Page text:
I shall end by recounting a personal experience. Leading elements of the Scottish division in which I was serving, with our accompanying armoured units, discovered Belsen. That was on 15th April 1945, exactly two weeks before I was wounded and disabled. The concentration camp happened to be on our line of advance. Many of our officers and men had witnessed horror and carnage in the previous 11 months, but they felt a sense of outrage at what they found. There had been rumours that such camps existed but this was the first one to be discovered in the West. Here was the awful proof. The press arrived as we were moving on towards the Elbe, and in the following days newspapers were full of accounts and photographs. Belsen had no

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gas chambers but its victims were left to expire miserably from starvation and disease. We were several months too late to save Anne Frank.

7.5 p.m.

Lord Houghton of Sowerby: My Lords, I shall be brief; at present late hours are not good for me, and I do not think that I ought to take up the time of the House if I cannot stay to the end of the debate. I apologise.

However, I wish to register my position. I am in support of the noble Lord who introduced the Bill. I am fully in support of everything that was just said by the noble Lord, Lord Campbell of Croy, and also the remarks of the noble Lord, Lord Mayhew, who spoke before him. Therefore a good deal of what I might say would be to underline what they said. But perhaps I may just offer the following advice.

The whole of this debate in favour of the course upon which we are now set ignores the fact that we have a jury system. The three countries which have joined in the compact to carry out these prosecutions for war crimes and which have our judicial system have found that their first case has been their last and nothing but frustration and social discontent has followed. We are on a course that we shall regret if we pursue it. It is far too late. Our system of judicial treatment is much more exacting and fastidious than most. When we hear about evidence that is adequate, we probably do not take into account that members of the jury have to be convinced that the evidence they hear is fully corroborated and is the basis upon which they can reach a verdict without reasonable doubt. That is a very severe test to apply to their judgment.

It is not convictions that we have to worry about—it is acquittals. Acquittals are the disaster. Other countries do not have the "fitness to plead" rules that we have. In Canada the accused was so ill during the nine months of his trial that he was able to be in the dock only for limited times on doctor's orders. At other times he appeared wilting and listless and paid no attention to the proceedings. I hope that we can avert a repetition of the social discontent and racial disharmony which follows acquittals in these cases.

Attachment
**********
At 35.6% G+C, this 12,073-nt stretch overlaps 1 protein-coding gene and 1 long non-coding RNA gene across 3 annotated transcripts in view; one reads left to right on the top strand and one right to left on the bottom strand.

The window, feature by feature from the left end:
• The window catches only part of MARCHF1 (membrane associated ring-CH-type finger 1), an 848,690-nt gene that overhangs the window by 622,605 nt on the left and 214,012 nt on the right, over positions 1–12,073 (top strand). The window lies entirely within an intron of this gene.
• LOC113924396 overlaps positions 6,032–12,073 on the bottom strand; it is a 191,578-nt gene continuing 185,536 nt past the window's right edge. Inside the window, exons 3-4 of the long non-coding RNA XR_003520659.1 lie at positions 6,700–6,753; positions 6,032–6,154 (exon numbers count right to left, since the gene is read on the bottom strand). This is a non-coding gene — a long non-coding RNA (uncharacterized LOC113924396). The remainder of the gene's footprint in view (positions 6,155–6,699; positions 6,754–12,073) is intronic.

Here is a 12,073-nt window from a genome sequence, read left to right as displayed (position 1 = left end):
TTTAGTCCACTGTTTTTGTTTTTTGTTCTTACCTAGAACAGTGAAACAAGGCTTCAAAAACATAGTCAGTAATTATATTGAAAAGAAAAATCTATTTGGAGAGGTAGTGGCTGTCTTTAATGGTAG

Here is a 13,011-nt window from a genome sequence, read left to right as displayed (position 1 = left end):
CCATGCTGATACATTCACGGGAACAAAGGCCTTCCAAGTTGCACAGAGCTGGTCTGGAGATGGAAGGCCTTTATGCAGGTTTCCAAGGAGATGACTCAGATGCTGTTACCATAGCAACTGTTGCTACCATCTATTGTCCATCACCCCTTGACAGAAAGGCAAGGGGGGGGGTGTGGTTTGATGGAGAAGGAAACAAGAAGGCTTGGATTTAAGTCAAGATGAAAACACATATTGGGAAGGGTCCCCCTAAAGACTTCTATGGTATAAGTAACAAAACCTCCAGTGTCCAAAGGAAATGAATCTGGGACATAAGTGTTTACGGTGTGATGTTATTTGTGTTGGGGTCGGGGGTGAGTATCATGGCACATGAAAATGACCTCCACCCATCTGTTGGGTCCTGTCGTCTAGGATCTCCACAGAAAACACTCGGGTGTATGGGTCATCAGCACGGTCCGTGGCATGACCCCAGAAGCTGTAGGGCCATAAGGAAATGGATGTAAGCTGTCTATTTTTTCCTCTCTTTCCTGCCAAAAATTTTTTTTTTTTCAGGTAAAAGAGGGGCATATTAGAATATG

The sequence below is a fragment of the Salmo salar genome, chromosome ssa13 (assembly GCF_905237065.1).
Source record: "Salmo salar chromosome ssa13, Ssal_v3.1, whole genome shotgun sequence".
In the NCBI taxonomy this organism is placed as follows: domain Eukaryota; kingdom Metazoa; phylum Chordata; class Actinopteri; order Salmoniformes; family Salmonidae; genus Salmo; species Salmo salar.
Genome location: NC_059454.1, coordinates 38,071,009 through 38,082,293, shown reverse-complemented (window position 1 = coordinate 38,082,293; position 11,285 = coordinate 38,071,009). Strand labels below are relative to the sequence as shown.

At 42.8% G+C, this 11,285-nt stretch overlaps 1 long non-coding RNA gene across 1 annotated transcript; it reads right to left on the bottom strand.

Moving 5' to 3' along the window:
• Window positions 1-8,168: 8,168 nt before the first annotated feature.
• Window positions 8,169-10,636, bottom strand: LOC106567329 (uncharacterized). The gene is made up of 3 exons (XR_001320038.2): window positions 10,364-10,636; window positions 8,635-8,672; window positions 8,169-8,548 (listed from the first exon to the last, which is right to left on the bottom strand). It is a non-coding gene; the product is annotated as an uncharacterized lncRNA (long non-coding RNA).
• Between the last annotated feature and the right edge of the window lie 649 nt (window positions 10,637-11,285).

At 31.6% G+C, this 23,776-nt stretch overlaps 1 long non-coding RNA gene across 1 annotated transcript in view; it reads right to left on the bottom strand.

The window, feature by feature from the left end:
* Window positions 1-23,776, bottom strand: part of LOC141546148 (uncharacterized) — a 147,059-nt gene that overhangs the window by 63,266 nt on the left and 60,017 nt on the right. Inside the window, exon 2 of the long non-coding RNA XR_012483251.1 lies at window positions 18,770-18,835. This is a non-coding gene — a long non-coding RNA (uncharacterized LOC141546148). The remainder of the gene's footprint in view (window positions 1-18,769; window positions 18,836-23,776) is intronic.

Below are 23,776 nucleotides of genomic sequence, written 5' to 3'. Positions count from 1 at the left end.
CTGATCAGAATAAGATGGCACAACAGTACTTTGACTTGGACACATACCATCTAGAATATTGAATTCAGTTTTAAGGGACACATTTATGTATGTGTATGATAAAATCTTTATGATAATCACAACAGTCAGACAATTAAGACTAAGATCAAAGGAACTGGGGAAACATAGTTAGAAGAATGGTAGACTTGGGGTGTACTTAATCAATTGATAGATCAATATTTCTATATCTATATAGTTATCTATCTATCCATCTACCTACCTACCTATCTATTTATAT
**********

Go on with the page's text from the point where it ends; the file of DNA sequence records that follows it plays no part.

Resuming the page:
Those who press for retribution through the trial of war crimes are after what they conceive to be justice and which is in fact punishment. When they do not bring about the punishment, they cannot be satisfied with the system; and they cannot be content that justice has been done.

I hope that circumstances will allow us to come out of this with honour and dignity. Next year we shall commemorate the 50th year after the ending of the war. No trials relating to events that took place over 50 years previously can possibly succeed under our system. Let us think of what the Canadian case imposed on all concerned. The noble Lord, Lord Shaughnessy, can tell your Lordships a great deal more about that case than I can. The jury listened to evidence for six months. Six months! Let us think of that jury then taking three months to consider their verdict: they came to a unanimous conclusion which led to acquittal. Then the balloon went up. It was very sad and it is still sad. They have not had another.

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In Australia, the question arose of fitness to plead, when the accused in the first case shot himself in the chest and rendered himself incapable of going to trial. The question arose as to how long one waited for the accused to be fit to plead before going ahead. We do not realise what we are in for. I hope that wiser counsels will prevail. Let us get the emotion out of the issue now. It is a practical matter.

In Canada, 43 witnesses from eastern Europe had to be kept in Toronto for nine months while the case proceeded. There were six months of listening to testimony, with translations; the examination of witnesses had to be translated. How can that be a practical basis for a trial? In the Canadian case the defending counsel offered no defence and called no witnesses on the ground that he had no facilities for getting witnesses. The prosecution had all the opportunity and time that they cared to take to find witnesses; but the defence had no similar facilities in order to find evidence to the contrary. Let us pay attention to what noble Lords are saying in that direction.